Later in the morning we decided to assemble our IKEA bed.  Extracting the headboard, Jackie realised it was too wide to fit our carefully measured space.  Too wide by 17cm.  I got out all the paperwork and checked the identification numbers on the boxes against the measurements given on both our Self Service Picking List and the Sales Receipt.  Consistently shown on each docket and on each box are the measurements 140 x 200; thus the three bed frame items are marked BED FRM 140 x 200.  Our bedstead was 157cm wide.

Now, as my readers know, I will always find the humorous side of any situation.  If it is possible.  We were not amused.  Not in the least.  I reached for my phone and dialled customer services.  A machine warned me that there was a waiting time for calls being answered from between 20 and 30 minutes.  After being notified for the second time that I was number 13 in the queue, I blew a gasket and was all for going straight back to IKEA there and then.  In the meantime, Jackie had consulted a 2013 catalogue which she had picked up on departure from the store.  She found the bed frames listed as 157 x 211cm.  These were to take a 140 x 200 mattress.  If that were so, then why are the boxes and documentation for the frames given as 140 x 200?  And why didn’t our extremely helpful shop assistant not make this clear?  Did she know any more than we did?  I was no calmer.  They could have the whole lot back and refund all the money including delivery charge.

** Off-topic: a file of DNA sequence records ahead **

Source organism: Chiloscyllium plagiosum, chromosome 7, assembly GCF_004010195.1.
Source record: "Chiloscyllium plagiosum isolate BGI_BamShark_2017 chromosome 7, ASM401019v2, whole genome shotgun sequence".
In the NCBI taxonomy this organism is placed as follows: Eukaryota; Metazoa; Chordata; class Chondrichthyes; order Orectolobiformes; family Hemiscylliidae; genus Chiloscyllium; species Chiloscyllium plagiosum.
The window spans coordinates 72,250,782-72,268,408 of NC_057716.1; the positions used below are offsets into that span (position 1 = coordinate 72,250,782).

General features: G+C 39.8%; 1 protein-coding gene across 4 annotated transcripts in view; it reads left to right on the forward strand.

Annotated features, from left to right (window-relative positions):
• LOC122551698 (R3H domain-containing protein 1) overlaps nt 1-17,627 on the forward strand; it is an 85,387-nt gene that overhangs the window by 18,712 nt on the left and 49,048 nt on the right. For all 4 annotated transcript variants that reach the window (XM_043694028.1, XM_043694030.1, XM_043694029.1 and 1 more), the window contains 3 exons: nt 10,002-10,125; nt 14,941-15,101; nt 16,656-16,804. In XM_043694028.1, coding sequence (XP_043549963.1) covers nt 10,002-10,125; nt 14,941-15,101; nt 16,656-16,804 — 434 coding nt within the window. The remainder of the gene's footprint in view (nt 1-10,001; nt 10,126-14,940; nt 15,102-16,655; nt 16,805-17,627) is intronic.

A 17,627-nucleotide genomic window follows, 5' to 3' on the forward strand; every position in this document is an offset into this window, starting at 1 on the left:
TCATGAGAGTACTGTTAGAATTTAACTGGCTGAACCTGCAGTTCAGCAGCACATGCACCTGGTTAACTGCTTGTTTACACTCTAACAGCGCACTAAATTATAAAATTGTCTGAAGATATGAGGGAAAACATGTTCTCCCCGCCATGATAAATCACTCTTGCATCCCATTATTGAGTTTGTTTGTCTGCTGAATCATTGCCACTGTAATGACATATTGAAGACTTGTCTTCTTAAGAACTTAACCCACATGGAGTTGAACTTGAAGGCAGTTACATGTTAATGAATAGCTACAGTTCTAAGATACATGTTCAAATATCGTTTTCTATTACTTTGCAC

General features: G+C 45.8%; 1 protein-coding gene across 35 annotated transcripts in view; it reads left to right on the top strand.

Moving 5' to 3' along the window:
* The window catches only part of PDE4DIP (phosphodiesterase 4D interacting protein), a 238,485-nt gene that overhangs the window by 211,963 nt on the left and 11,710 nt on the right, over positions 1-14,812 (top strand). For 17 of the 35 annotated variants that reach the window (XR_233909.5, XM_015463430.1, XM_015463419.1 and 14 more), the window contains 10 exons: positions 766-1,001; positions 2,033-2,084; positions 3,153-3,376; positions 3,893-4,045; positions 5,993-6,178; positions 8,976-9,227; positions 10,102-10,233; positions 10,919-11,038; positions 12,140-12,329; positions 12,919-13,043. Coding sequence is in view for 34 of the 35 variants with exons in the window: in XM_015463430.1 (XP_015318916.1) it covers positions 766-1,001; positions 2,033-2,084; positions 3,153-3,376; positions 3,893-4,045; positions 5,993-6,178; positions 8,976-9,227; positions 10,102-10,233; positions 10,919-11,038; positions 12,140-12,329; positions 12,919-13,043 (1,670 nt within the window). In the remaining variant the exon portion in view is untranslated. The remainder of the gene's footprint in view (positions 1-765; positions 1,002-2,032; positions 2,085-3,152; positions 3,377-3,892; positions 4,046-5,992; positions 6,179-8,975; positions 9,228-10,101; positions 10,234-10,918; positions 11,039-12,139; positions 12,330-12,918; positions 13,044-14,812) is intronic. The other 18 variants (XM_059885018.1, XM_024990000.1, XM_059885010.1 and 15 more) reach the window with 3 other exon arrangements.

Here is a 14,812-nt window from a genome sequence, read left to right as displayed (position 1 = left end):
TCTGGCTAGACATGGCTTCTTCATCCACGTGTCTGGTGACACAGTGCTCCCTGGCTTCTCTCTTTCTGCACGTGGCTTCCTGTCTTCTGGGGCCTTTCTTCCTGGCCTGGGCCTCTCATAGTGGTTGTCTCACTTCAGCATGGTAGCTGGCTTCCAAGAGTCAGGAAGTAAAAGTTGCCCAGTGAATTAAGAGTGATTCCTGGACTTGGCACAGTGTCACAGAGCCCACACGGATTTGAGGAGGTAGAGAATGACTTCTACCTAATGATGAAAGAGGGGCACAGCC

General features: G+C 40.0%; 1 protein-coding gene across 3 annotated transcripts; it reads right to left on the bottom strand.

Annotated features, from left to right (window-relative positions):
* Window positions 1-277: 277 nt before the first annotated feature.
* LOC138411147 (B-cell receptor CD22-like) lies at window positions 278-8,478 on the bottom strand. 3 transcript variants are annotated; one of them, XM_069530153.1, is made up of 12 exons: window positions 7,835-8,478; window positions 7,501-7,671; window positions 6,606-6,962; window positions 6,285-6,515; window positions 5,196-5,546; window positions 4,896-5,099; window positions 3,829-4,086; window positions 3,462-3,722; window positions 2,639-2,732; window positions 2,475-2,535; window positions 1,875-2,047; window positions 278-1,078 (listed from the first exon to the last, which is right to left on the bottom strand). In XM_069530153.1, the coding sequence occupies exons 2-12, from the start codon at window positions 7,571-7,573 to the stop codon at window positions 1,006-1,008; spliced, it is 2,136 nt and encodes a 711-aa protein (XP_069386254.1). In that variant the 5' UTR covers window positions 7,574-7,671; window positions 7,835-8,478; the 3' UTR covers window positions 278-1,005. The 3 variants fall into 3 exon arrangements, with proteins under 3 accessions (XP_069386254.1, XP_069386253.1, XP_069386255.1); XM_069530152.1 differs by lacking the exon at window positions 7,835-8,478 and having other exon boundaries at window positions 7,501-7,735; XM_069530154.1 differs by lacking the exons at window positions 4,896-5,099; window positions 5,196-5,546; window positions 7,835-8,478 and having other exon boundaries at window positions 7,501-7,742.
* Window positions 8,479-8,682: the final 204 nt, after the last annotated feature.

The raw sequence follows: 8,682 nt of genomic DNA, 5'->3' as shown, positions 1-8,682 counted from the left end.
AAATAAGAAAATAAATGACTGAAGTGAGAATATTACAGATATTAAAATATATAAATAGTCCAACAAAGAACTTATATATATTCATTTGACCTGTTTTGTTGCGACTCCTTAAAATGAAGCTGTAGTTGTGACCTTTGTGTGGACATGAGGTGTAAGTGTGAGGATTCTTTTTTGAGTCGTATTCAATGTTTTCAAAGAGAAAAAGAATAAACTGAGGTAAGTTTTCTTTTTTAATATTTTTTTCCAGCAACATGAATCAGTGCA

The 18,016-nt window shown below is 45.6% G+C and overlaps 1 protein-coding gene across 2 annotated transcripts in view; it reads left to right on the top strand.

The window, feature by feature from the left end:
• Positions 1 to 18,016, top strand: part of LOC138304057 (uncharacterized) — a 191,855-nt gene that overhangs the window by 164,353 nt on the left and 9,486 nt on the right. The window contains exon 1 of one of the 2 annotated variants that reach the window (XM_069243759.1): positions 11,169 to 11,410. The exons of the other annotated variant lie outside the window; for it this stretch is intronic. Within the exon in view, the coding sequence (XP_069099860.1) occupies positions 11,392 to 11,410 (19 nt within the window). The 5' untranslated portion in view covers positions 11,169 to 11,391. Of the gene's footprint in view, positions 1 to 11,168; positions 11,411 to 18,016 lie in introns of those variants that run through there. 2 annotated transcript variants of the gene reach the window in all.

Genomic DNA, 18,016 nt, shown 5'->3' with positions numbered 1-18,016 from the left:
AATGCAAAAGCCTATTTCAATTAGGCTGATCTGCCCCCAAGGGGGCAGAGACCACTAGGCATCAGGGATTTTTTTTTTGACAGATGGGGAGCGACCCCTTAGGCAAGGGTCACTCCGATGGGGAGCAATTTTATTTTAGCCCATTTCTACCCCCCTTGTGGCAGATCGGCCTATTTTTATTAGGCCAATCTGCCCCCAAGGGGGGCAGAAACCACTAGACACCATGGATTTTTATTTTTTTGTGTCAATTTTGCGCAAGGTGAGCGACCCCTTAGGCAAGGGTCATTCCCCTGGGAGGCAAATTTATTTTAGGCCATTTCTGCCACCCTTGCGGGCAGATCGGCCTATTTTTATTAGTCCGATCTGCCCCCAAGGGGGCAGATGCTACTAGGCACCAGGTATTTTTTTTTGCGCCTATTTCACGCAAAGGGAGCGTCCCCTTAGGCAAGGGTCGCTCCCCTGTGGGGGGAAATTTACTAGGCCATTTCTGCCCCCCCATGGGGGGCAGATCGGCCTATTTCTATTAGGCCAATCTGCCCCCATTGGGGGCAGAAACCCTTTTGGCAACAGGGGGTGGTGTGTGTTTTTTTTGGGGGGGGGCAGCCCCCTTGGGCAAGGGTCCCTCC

Jackie, however, remained calm and thought again about the layout of the room.  If we moved a portable cupboard and brought the bed up to the large French windows we could just about make it feasible.  We could squeeze past the bed to open the windows when necessary.  What we couldn’t have was a bedhead jutting into the doorway.  So far, so good.  All we have to do now is put it all together.  Tomorrow.